Nearly a century ago, Albert Einstein suggested that light could be thought of as a gas, its photons jostling like water molecules in steam. Humberto Michinel, a physicist at the University of Vigo in Orense, Spain, has taken the idea a step further, working out a way to condense photons into drops of liquid light. He and his colleagues modeled what happens when a laser beam passes through a peculiar material called a cubic-quintic nonlinear medium. Such materials slow down any passing light—the stronger the beam, the greater the slowing—and focus it into a thin column.
Simulations (above) show that a gigawatt laser could condense the photons in the beam into droplets, each about 1/500 of an inch across. Drops of liquid light—an entirely new form of matter—would have many of the properties of liquid water, including surface tension. "They could also form into eddies—whirlpools of light," Michinel says. Sprinkles of light might someday transport data in an optical computer: "You could make two liquid droplets collide, like billiard balls, to make a logic gate that switches a bit from a 0 to a 1," Michinel says. But first he needs to create actual liquid light in the lab, which could take a year or two.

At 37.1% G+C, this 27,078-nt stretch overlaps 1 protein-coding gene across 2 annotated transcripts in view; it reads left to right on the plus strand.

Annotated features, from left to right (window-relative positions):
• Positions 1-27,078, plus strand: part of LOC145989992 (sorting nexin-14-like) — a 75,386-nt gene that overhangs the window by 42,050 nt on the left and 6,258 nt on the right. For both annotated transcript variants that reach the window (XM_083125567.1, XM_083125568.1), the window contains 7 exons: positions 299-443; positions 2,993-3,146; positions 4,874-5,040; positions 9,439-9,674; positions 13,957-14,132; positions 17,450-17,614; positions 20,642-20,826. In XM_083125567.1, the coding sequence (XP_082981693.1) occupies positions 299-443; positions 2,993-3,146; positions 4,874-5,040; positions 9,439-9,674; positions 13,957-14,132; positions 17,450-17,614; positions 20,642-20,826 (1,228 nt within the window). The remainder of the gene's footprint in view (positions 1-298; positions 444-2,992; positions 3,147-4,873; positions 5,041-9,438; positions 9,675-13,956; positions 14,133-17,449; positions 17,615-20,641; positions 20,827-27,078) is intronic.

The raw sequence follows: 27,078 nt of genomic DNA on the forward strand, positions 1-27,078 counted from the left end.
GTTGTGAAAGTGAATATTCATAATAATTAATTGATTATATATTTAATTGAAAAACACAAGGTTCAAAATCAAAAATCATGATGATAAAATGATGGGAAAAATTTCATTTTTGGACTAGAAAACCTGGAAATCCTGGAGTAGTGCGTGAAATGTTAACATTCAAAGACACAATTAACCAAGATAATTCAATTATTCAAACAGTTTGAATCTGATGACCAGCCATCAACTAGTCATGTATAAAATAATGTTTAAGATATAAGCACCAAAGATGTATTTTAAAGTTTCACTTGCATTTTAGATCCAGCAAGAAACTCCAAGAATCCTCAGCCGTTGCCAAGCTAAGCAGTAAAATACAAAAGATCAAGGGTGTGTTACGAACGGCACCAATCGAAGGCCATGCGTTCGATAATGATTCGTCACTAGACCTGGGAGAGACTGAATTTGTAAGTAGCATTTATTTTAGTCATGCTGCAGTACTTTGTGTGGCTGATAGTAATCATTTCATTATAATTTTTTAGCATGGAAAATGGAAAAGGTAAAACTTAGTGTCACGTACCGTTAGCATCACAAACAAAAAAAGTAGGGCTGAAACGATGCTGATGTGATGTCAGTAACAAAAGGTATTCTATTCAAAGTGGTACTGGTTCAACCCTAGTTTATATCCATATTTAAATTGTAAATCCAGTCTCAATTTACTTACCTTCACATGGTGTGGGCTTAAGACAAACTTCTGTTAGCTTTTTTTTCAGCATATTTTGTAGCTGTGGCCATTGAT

Photographs courtesy of Humberto Michinel (6).